Beans, which are considered a source of protein, are legumes (white beans, pinto beans, cannellini beans red kidney beans, lima beans, adzuki beans, black-eyed beans, etc. ). Beans that are classified as vegetables are green beans (string/green beans, French beans or Chinese long beans). There are also new varieties, such as yellow beans, which may also be used. The amount in the nutrition plan always refers to dry AKA uncooked weight. If using already cooked or pre-soaked protein beans, the indicated amount should be simply doubled.

Beef Tenderloin with Autumn Vegetables

Absolutely simple, but a real culinary delight: Beef tenderloin with autumn vegetables

MB 10-18 beefloin

Ingredients for 1 serving
1 serving beef tenderloin
1 serving mixed fall vegetables (pumpkin, mushrooms, kohlrabi, chard)
Spices: salt, pepper, rosemary, thyme

Preparation:
Sauté the beef tenderloin to how you like it (rare, medium or well done), season with salt and pepper and wrap in aluminium foil. Leave to rest for at least 15 minutes. 

Cut vegetables into right size for cooking, i. e. cut the pumpkin and kohlrabi smaller than the mushrooms and chard. 

Using the same pan in which the meat was sautéed, gently sauté your vegetables until cooked so that they have a pleasant brown color. Season the vegetables with salt, pepper, rosemary and thyme. Remove the meat from the foil and use the delicious juices as a sauce. 

Enjoy!

Time for Garden Vegetables! Goodies from Your Own Backyard …

MB (2019-06-19)

Peas directly from the shrub, carrots from your own garden and the small cucumber along the way – it can’t be tastier!  Why is it that way? Why does the carrot from your own garden taste so much sweeter and more delicious than the freshly bought one from the market?  We asked Mrs. Silvia Bürkle and she explains in depth: This is because this extremely fresh product contains more nutrients and, above all, considerably more flavors. Harvesting, storage and transport cause many vitamins and flavorings to be lost within the shortest time and this has its effect. In addition, the enzymes in the food are still active immediately after harvesting. They break down and alter nutrients, but also contribute to the food “decaying”.  Fresh food that we buy in the supermarket is often already a few days old and has traveled far. In this case the taste suffers. Maybe psychology also plays a role, allowing us to enjoy home-grown vegetables even more. Now is the best time to grow vegetables at home – depending on the type, harvesting season will start soon. We wish all hobby gardeners to enjoy their meal!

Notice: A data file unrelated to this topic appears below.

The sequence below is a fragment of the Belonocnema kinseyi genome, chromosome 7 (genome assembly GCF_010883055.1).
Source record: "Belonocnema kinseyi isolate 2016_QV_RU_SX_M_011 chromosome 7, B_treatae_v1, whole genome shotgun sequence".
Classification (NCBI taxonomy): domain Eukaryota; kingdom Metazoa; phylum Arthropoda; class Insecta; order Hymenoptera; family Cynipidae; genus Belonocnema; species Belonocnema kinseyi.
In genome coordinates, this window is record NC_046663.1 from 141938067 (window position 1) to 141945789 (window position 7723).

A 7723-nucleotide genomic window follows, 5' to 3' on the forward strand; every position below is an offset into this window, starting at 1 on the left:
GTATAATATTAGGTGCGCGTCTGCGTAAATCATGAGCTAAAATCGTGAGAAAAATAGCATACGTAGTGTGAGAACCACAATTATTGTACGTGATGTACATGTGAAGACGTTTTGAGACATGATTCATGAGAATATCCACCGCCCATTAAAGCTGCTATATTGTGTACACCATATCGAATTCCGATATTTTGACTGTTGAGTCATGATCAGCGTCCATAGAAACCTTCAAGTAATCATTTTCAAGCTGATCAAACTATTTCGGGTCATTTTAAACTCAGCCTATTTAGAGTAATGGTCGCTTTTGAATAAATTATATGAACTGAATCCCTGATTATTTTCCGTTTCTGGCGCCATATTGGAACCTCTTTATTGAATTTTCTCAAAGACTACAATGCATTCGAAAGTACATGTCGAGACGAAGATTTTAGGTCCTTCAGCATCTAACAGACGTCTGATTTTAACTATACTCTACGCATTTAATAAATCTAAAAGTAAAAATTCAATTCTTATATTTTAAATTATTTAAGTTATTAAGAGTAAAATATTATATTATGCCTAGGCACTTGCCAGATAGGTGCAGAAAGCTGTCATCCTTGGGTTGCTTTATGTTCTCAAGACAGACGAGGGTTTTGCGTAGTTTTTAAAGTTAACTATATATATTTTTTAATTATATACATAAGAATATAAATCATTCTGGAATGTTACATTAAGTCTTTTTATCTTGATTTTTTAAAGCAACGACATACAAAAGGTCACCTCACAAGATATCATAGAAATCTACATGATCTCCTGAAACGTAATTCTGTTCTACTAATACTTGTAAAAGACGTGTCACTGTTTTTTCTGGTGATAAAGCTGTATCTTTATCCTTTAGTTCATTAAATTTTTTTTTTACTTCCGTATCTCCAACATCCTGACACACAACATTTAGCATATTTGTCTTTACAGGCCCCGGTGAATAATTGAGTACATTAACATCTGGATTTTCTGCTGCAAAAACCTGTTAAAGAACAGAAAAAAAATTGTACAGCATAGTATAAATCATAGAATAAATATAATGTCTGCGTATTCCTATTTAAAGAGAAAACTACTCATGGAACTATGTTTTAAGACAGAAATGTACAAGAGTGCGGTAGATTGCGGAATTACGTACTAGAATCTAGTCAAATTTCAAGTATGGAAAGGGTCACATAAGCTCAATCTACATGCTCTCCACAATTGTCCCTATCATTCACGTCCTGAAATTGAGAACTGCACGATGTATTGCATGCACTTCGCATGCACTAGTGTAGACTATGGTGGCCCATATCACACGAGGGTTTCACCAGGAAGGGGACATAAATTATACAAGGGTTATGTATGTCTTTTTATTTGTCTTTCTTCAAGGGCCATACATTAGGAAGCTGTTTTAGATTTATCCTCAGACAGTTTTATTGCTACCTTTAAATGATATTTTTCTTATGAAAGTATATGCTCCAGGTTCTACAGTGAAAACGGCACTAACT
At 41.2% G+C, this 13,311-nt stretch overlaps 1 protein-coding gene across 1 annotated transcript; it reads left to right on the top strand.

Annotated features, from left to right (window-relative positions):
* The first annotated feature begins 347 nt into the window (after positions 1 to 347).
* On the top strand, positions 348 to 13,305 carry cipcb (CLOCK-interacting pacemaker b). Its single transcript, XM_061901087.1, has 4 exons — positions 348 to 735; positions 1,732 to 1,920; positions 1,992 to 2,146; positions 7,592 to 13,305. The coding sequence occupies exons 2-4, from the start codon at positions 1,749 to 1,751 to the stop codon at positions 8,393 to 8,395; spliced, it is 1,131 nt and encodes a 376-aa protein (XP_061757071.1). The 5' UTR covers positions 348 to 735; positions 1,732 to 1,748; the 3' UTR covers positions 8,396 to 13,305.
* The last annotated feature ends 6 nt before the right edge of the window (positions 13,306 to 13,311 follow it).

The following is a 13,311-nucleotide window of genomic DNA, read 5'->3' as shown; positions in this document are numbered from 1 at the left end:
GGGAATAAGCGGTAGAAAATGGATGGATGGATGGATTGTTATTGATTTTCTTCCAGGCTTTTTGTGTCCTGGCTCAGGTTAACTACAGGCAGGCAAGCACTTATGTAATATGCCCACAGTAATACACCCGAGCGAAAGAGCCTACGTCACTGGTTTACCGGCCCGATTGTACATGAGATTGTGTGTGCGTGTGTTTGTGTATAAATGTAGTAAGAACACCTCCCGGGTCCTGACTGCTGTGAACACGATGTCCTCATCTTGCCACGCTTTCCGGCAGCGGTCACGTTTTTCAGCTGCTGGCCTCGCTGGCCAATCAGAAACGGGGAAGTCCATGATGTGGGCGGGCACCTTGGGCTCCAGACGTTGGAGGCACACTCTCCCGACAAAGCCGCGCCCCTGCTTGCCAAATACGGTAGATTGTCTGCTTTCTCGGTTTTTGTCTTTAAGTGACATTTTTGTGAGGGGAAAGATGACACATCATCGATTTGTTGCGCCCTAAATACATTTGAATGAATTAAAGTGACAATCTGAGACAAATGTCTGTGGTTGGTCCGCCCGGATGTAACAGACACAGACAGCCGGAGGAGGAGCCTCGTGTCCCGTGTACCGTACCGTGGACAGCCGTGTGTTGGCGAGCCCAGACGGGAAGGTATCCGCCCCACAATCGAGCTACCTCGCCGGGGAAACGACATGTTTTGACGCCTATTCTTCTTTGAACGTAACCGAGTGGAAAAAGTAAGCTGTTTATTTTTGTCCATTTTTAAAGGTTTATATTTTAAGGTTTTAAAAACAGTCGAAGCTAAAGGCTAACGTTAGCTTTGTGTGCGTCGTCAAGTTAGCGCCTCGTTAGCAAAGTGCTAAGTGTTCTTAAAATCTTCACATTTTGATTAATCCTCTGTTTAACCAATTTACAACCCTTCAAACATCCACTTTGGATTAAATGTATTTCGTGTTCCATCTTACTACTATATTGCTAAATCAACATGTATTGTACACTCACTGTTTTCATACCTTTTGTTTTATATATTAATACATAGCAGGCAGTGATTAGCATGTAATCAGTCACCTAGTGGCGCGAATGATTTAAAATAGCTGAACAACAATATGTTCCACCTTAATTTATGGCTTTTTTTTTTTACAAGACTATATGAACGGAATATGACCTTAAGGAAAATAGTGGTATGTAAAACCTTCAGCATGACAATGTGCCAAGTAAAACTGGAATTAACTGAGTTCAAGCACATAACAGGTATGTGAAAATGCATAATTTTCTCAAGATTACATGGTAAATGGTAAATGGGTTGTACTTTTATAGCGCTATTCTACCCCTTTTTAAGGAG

Radishes. What Are They Good For?

We know you know red radishes and maybe white radishes but now is the time to hunt down some purple or black radishes at your local farmer’s market or health food store so that you can add a bit of pizzazz to your meals.

Whatever color radish you decide to buy, you can eat them raw, cooked or pickled.  It is   suggested you eat them raw to get the most nutritional value from the radish but raw radishes can be a little strong so adding them to a soup broth or simmering them until cooked will make them milder.

Why eat a Radish?

  • Radishes are very good for your stomach and act as a powerful detoxifier.
  • If you are constipated, try eating a radish. Radishes help facilitate digestion and soothe your digestive system.
  • As a natural diuretic, and detoxifier radish juice can help inflammation in the urinary tract and will help your kidneys by removing excess toxins.
  • Radishes are low in calories, high in roughage and contain large amounts of water which help keep you feeling satiated.
  • Packed with antioxidants, radishes are great for keeping your body healthy.
  • As an anti-congestive, radishes can help relieve irritation to the respiratory system caused from cold, infections and allegergies.
  • Because it is a good source of potassium, radishes can help reduce blood pressure and increase blood flow.
  • With a low glycemic index, radishes will not spike your sugar levels.
  • Your skin will thank you for eating a radish.  Radishes offer vitamin C, phosphorous, zinc, and plenty of water to hydrate your body. If you are suffering from skin rashes or dry skin, a smashed up radish used as a facial mask will help. Drinking radish juice is thought to help reduce acne and blemishes.
  • Radishes will help the body absorb beta-carotene so it is an excellent idea to eat a salad with grated carrots and radishes.

radish